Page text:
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Written by Ketzal Sterling    Tuesday, 29 January 2008 15:51     E-mail
Piaggio X8 400ie - Page 3
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The X8 run twin disc brakes on the front wheel and a single disc on the back wheel; this gives the X8 solid braking for such a heavy machine. The brakes aren’t linked on the left lever like on some maxi scooters. This isn’t a problem for anybody coming from motorcycle riding or anybody who rides quickly for that matter. Most knowledgeable riders trail brake into corners with just the rear brake to help the bike turn in while decelerating. Linked brakes make this difficult unless they have a built in delay or pressure sensor.

Handling wise the X8 is pretty easy to sum up; solid. The X8 is not the most nimble of maxi scooters; it’s also not the slowest handler either. The X8 does nothing surprising; which is exactly what you want from anything with two wheels. The X8 seems to perform best through medium speed corners where its weight is felt less; it also rolls from corner to corner with a steady and predictable manner. The suspension handles most road irregularities with ease and generally gives you a smooth ride. The rear shocks also have adjustable settings for preload to cover different rider weights.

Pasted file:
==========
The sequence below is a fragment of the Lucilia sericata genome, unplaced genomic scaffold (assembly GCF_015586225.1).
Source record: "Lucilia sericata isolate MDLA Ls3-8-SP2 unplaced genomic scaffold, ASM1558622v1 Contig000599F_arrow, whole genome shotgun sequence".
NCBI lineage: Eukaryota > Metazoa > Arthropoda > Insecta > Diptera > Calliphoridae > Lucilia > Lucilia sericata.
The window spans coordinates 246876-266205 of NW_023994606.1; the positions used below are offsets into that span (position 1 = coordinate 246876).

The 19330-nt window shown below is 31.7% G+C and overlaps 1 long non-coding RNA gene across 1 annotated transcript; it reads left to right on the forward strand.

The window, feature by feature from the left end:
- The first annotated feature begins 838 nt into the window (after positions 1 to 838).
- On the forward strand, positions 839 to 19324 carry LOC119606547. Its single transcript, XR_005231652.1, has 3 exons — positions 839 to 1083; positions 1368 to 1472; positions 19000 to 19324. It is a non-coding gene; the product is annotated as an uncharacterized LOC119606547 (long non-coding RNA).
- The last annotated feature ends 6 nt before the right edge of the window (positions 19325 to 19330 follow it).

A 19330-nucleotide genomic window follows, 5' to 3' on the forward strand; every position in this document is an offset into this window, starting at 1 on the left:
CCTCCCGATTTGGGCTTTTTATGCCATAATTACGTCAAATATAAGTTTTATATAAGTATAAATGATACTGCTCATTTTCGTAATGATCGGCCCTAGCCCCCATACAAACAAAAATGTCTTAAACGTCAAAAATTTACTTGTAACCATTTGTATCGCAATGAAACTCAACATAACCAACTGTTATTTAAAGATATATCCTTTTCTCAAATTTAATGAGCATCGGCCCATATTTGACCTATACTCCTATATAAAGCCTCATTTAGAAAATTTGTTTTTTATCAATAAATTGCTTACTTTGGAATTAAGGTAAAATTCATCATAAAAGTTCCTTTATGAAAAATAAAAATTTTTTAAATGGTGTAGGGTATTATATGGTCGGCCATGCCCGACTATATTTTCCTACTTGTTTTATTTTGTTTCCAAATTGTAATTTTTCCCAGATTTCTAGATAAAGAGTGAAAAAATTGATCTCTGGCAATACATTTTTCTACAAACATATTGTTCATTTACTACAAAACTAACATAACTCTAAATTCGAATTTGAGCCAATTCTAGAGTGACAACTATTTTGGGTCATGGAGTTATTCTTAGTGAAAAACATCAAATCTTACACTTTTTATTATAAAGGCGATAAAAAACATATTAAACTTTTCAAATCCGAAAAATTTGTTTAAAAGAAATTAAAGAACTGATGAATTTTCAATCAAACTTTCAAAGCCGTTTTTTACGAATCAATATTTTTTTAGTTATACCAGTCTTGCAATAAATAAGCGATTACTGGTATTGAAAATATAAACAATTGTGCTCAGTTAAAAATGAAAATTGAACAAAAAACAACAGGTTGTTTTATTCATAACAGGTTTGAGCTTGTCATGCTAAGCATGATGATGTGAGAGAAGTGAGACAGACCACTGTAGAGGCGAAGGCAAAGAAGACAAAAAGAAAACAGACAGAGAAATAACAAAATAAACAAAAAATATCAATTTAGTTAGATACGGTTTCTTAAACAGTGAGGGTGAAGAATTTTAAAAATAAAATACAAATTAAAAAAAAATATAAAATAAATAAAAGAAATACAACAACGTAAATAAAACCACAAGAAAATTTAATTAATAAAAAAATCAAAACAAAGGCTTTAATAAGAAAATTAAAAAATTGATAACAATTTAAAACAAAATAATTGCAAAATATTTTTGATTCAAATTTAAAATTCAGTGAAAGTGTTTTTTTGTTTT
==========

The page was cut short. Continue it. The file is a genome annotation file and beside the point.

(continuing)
Around town the Piaggio X8 is surprisingly nimble; you won’t keep up with a rider on a 125cc in the heaviest traffic as the maxi is always going to be more challenging to move around quickly; but at the traffic’s light you’ll blast past lesser small cc scooters like they’re mere bugs. I had a great time riding the X8 around town and always looked forward to jumping back on it.

The X8 is beautifully made and really does feel like its going to last you many years. Styling wise I think Piaggio really nailed most of the design; it looks both modern and somewhat traditional without looking like its trying too hard. The only real let down is the rear end treatment. Obviously with such a large storage area the back of the scooter was never going to be svelte, although I’m sure that Piaggio could have got the bodywork closer to the frame to narrow the rear bodywork.

Last Updated ( Friday, 08 August 2008 13:39 )


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